Covid References

Reference 1

Six questions that Neil Ferguson should be asked | The Spectator

Reference 2

Landmark legal ruling finds that Covid tests are not fit for purpose.

Reference 3

Reference 4

Reference 5

Vitamin D and Its Potential Benefit for the COVID-19 Pandemic – PubMed (

Potential health benefits of zinc supplementation for the management of COVID-19 pandemic – PubMed (

Selenium and selenoproteins in viral infection with potential relevance to COVID-19 – PubMed (

Reference 6

Reference 7

Age UK response to DNR forms during Covid-19 crisis

Reference 8

CARE homes have been accused of using powerful sedatives to make coronavirus victims die more quickly.

Reference 9

Reference 10

 Psychosocial Vulnerabilities to Upper Respiratory Infectious Illness: Implications for Susceptibility to Coronavirus Disease 2019 (COVID-19) – Sheldon Cohen, 2020 (

Reference 11

SAGE conflicts of interest

Reference 12

Reference 13

Reference 14

Reference 15

Health Professionals Resources – British Ivermectin Recommendation Development group (

Reference 16

Reference 17

BOMBSHELL UK data destroys entire premise for vaccine push – by Chris Waldburger – Chris Waldburger (

Reference 18

Two Different Antibody-Dependent Enhancement (ADE) Risks for SARS-CoV-2 Antibodies (

A perspective on potential antibody-dependent enhancement of SARS-CoV-2 – PubMed (

Reference 19

Chocolate Cake

Cakes are usually full of flour and sugar and the healthy option is to avoid them. However, they have a significant place in our culture. Whenever we celebrate somebody’s birthday a cake is always a centrepiece of attention and it can be churlish to decline. This recipe is for an alternative type of cake which has no flour or sugar.

Chocolate Cake

This is a chocolate cake with no flour and no sugar.

  • Springform pan or cake tin.
  • 140 g Butter
  • 5 Eggs
  • 250 g Dark chocolate (80% cocoa)
  • 1 tbsp Butter or coconut oil for greasing the pan
  • 1 tsp Vanilla Extract
  • 1 pinch Salt
  1. Preheat oven to 160 degrees C. Grease your cake tin or springform pan

  2. Dice the butter and break the chocolate into pieces. In a bowl, melt them together over a pan of simmering water. Stir constantly until fully melted and smooth. Set aside to cool slightly.

  3. Separate the eggs and put the yolks and whites in separate bowls. Add salt to whites and whiff with a mixer until stiff.

  4. Add vanilla extract to the yolks and whisk until smooth.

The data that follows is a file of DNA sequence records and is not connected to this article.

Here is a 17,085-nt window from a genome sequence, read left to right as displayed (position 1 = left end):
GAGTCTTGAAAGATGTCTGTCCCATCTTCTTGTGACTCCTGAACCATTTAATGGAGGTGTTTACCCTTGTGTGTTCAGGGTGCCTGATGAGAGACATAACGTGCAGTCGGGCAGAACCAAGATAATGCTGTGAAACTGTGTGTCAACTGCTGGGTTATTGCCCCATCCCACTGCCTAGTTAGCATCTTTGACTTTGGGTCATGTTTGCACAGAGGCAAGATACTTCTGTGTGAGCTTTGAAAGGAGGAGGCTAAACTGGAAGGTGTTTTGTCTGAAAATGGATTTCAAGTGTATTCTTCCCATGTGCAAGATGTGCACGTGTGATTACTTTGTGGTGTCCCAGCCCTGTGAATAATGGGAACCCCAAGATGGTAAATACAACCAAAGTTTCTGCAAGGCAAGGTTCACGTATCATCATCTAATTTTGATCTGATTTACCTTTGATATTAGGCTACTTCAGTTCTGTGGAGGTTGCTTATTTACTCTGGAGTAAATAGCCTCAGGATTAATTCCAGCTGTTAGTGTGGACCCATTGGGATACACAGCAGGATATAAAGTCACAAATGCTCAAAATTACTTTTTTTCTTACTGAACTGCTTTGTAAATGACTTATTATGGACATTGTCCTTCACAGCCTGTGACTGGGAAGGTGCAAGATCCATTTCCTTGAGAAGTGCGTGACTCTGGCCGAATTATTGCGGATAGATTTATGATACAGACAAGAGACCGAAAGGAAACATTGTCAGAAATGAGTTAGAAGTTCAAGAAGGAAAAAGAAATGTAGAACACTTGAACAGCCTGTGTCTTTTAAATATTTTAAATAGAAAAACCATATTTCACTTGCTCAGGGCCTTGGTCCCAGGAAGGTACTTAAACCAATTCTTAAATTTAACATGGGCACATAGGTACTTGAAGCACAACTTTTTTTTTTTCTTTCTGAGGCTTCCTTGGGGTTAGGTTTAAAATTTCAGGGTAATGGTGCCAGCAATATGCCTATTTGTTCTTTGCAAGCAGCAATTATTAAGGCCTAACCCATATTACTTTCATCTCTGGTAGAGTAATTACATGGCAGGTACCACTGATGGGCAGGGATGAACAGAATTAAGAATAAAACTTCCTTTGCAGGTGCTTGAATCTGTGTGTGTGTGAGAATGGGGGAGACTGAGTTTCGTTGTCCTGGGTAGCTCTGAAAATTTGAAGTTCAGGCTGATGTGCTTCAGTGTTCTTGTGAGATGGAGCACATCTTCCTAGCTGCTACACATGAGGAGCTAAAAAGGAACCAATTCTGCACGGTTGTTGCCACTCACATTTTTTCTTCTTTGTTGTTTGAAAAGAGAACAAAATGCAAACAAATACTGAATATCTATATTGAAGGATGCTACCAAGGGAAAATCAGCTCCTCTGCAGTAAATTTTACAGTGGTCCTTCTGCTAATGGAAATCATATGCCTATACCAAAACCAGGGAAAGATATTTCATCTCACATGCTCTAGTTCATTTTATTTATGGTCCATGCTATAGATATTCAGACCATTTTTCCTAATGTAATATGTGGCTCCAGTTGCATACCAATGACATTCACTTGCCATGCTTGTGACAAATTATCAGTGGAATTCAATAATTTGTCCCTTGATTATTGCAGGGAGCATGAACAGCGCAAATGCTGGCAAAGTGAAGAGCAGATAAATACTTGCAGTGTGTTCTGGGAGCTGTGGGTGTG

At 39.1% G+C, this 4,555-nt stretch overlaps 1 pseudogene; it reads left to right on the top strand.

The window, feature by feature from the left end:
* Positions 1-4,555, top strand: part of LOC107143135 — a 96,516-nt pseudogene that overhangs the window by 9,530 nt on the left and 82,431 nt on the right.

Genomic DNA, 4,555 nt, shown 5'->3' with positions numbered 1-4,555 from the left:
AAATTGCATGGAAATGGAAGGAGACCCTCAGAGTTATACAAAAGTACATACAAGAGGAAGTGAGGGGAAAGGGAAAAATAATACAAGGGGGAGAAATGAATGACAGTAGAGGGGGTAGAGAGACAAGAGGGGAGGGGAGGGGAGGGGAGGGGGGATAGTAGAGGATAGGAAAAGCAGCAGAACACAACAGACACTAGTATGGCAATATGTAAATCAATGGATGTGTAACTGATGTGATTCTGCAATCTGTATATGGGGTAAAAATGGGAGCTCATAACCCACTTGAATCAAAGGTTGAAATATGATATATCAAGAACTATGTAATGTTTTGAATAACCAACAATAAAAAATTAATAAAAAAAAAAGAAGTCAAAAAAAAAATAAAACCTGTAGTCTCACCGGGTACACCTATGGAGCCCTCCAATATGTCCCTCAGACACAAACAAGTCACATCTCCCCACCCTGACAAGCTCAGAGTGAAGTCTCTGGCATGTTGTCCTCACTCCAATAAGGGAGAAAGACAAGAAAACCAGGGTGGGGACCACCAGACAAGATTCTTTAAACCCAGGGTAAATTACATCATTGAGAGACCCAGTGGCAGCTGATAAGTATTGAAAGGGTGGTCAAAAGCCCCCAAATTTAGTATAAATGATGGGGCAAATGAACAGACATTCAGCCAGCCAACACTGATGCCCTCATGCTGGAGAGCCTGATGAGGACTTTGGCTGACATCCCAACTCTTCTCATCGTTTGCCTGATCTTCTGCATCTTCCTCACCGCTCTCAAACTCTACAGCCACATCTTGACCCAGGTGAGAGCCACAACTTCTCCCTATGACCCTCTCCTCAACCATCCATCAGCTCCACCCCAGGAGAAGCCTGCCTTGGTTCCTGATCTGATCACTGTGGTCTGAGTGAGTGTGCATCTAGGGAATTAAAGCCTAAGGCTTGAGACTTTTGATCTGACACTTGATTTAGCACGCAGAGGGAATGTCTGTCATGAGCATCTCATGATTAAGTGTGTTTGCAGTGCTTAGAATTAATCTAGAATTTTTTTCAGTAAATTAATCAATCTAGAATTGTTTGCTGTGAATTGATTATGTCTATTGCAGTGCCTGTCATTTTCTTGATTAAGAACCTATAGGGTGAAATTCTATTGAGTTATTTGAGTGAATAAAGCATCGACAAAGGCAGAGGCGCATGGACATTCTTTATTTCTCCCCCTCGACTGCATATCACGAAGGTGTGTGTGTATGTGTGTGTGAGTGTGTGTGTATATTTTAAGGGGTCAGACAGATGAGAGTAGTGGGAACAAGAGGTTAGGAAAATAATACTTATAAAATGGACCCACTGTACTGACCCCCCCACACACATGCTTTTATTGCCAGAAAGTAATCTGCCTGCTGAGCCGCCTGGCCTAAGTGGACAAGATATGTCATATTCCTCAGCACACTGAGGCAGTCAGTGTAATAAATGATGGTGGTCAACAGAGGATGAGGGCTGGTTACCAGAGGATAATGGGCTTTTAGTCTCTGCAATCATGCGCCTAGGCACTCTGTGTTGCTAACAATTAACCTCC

5. Pour the melted chocolate and butter mixture in the egg yolks and mix well. Fold the egg whites into this until no egg white is visible.

  6. Pour this mixture in to the pan and bake for about 20 – 25 minutes. The cooking time will vary depending on the diameter of your pan. Check to see if it is cooked by inserting a tooth pick into the middle of the cake. It should come out with moist crumbs and not runny batter. Remove from pan and allow to cool.


Cauliflower Mash

This is an alternative to traditional mashed potato. Cauliflower has less carbohydrate than potato and makes a better alternative for those trying to lose weight. It can be used as a substitute for a side dish or as a topping for Shepherd’s or Cottage Pie.

Cauliflower Mash

  • 1 Cauliflower, large, diced
  • Butter
  1. Steam or boil the cauliflower in a pan until soft

  2. Drain any water away. Add a large knob of butter and mash to a smooth consistency.

Side Dish

Roasted Vegetables

Roasted, or baked, Mediterranean vegetables have become a popular dish. They are colourful, cheerful and delicious. They can be served as a side dish with almost anything and can also be used as ingredients for frittata or omelette. This is a typical recipe but you can add or take away ingredients as you like. Just using peppers and tomatoes works very well. You can also try using other flavours like rosemary, thyme or garlic. Experiment to find your favourite.

Roasted Mediterranean Vegetables

  • 2 large red peppers, (deseeded and cut into 4cm chunks)
  • 2 medium courgettes (halved lengthways and cut into slices about 1cm thick)
  • 8 cherry tomatoes (halved)
  • 200 g white mushrooms (sliced)
  • 1 red onion (sliced and diced)
  • butter
  • salt, pepper, turmeric
  1. Preheat the oven to 220°C and line a large baking tray with baking paper

  2. Put 4 knobs if butter on each side of the tray. Spread all the chopped vegetables onto the tray and season well with salt, pepper and turmeric. Put 2 more knobs of butter on top.

  3. Roast in the oven for 30–40 minutes until golden and soft, turning them halfway through.

  4. Serve as a side dish for almost any meal.

Side Dish

Frittata with Bacon and Peppers

Frittata is a type of baked omelette. It is easy and extremely versatile. This recipe uses bacon and peppers but you can combine a wide variety of ingredients including cheeses, vegetables, meats and herbs. It is an excellent way to use up leftovers (if you ever have any.)

Frittata with Bacon and Peppers

  • 8 Free range eggs, large
  • 100 mls Single cream
  • 6 rashers Bacon, diced
  • 1 Red Bell Pepper, diced
  • 2 tbsp Olive Oil
  • Salt and pepper
  • Finely chopped herbs to taste, optional
  1. Preheat the oven to 180°C . In a large bowl, beat the eggs with the cream, and salt and pepper (and herbs).

  2. Heat the oil in a non-stick omelette or frying pan over a medium heat until hot. Cook the bacon and add the peppers halfway through.

  3. Pour in the egg mixture and shake the pan a little to spread the ingredients evenly.

  4. If you have a pan with a detachable handle, place it directly in the oven and remove the handle. If not, transfer the mixture to a shallow oven-safe dish and bake for 20 minutes.

Breakfast, Main Course

Liver and Bacon

Liver is not a fashionable food at the moment. It becomes tough if it is overcooked and it has a flavour not everybody likes. However, liver is one of the most nutritious foods we can eat: it is an excellent source of protein and a wide range of vitamins and minerals. It is also cheap compared to other sources of equivalent nutrition. This recipe conceals the taste of liver among the flavours of bacon, onion and rosemary.